However, this measure has received critics from several parts of the public opinion, both in Germany and outside. The Measure is, in fact, considered in line with the questioned new state defence plan put in place in August, which entails for citizens to stockpile food and water enough to last for at least ten days, in the event of a major disaster or armed attack.
According to its critics, the German government seems concentrating its efforts just on radical Islam, when the country is relatively safe in comparison to France and other nations. There would be instead other areas that need particular attention like right and left wing extremists.
This year, American air strikes in Afghanistan have already significantly surpassed the total number of strikes that were carried out last year, in what is a stark indicator of the United States’ struggle to extricate itself from the conflict and to stick to its declared “non-combat” mission.
According to US military officials, between 1 January and 20 October this year, American warplanes conducted around 700 air strikes compared to about 500 in total carried out last year. Furthermore, about 240 were under rules that were approved by President Barack Obama in June, which effectively allowed US forces to more actively support Afghan troops during strategic combat operations. Also a similar number were conducted against “counter terrorism” targets, including about fifty against al-Qaeda and 190 against the so-called Islamic State (IS) group. Other air strikes can be conducted in defense of US and international military advisors, as well as some Afghan troops. American air strikes have been credited with helping to prevent Taliban forces from completely overrunning cities like Lashkar Gah, the capital of embattled Helmand province. However despite the air strikes, militants continue to contest or control as much as a third of the country.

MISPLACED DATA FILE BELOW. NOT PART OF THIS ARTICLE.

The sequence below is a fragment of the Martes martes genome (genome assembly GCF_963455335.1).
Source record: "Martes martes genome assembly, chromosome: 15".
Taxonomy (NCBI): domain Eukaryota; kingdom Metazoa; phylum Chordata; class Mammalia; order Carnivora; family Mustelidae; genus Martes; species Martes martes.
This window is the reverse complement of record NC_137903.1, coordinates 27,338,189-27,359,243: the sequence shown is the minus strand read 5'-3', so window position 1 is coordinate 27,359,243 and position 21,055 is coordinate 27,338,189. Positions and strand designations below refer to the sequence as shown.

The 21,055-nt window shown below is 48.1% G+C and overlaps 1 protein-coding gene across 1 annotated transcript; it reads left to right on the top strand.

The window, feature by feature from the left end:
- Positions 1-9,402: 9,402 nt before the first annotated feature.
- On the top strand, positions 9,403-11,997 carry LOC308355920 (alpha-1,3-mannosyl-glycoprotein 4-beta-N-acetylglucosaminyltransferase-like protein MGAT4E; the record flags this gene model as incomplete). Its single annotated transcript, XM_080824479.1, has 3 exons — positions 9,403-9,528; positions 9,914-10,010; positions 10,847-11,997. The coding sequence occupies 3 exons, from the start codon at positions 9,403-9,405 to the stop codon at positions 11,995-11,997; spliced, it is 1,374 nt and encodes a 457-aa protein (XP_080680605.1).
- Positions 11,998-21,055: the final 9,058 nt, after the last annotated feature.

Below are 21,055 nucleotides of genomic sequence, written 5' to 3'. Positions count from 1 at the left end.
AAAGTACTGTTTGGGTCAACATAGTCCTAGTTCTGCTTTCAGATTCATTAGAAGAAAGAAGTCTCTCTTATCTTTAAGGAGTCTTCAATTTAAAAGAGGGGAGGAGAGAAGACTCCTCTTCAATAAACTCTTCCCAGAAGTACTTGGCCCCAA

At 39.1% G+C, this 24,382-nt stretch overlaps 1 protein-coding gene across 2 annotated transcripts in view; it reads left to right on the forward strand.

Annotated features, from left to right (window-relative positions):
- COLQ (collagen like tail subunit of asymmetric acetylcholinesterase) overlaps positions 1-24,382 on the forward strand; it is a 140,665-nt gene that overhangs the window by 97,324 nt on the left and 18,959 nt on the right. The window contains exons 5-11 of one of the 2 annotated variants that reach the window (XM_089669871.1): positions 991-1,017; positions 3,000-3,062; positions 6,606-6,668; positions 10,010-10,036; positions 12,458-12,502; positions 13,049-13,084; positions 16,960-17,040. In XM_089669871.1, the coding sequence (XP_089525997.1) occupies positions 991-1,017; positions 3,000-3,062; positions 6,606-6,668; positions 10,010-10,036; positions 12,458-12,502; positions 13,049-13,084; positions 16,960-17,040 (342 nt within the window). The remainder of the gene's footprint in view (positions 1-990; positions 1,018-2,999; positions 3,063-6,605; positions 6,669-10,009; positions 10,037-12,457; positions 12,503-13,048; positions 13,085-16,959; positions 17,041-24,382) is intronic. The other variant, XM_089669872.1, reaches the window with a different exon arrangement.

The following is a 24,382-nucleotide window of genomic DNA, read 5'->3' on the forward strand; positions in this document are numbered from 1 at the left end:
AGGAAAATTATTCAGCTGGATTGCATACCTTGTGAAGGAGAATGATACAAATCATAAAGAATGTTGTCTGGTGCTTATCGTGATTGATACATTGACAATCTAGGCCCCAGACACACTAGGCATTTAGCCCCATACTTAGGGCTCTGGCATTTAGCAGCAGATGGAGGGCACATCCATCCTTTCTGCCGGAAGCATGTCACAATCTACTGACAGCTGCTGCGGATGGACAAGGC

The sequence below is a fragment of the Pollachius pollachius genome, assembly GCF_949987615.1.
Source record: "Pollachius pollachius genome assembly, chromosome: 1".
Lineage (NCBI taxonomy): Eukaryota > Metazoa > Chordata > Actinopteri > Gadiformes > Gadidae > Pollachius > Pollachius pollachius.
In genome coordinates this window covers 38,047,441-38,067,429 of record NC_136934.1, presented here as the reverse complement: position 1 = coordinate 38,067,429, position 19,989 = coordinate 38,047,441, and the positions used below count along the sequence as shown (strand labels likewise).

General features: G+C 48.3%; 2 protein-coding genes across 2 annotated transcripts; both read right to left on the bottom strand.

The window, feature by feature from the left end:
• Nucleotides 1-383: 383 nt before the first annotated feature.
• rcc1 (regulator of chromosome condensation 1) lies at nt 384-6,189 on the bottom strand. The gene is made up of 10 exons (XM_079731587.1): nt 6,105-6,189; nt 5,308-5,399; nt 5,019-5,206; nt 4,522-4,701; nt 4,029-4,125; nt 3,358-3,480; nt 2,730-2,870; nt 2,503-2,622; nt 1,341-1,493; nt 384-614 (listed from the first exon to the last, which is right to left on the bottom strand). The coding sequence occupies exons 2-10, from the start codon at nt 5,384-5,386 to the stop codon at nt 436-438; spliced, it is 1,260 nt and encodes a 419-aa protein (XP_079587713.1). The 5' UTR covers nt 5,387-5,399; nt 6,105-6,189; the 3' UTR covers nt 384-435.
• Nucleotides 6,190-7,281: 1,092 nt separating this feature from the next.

This rise in strikes signals a deeper role for American forces that is expected to continue for the foreseeable future. While ending US involvement in Afghanistan was one of President Obama’s signature promises, with him going on to declare the combat mission over at the end of 2014, in the last year of his presidency, however, rising violence has led President Obama to keep more US forces in the fight, both to target a growing IS presence, but also to back up Afghan troops who have been struggling to combat IS and Taliban militants. This year, top American military commanders in Afghanistan successfully pressed the president to reverse an earlier restriction on the use of air strikes, therefore clearing the way for a rise in attacks on IS and Taliban targets.
In a statement, US military spokesman Brigadier General Charles Cleveland disclosed that “the increase in strikes is due to the additional authorities US forces received and due to the Afghan change in strategy to offensive operations.” The statement goes on to say that “the new authorities have allowed the US to be more proactive and deliberate in supporting this year’s Afghan offensive operations and in aggressively targeting (Islamic State).”
With no end in sight for one of America’s longest wars, any decisions on the future of the I strikes, and the nearly 9,000 US troops who will remain in Afghanistan, will be up to the winner of the 8 November American presidential election. In a report release in October outlining challenges for the next president, a dozen former US military commanders and ambassadors to Afghanistan wrote that “it will be important to ask if the relaxation of rules of engagement that President Obama provided to American/NATO forces in Afghanistan in 2016 should go further, allowing even more substantial use of their air power against the Taliban.”
Commissioner Warns that EU Should Prepare for Return of Jihadists as Iraq Launches Operation on MosulOctober 31, 2016 in Europe
The European Union’s (EU) commissioner has warned that the EU should be prepared for returning jihadists if the so-called Islamic State (IS) is driven out of its Iraqi stronghold, Mosul.
Julian King has told Germany’s Die Welt newspaper that even a small number of militants would pose “a serious threat that we must prepare ourselves for.” The comments come after Iraqi forces on 17 October launched what is expected to be a lengthy offensive on Mosul. Officials believe that as many as 5,000 IS fighters are believed to remain in the city.
King, a British diplomat who was recently made the EU’s security commissioner, told Die Wel that the threat of IS fighters returning to Europe after the fall of Mosul was “very serious.” He disclosed that there were currently about 2,500 fighters from EU countries in the combat zone, stressing however that it was “very unlikely that there would be a mass exodus of IS fighters to Europe.” He noted that similar cases in the past had shown that “only a few fighters come back.”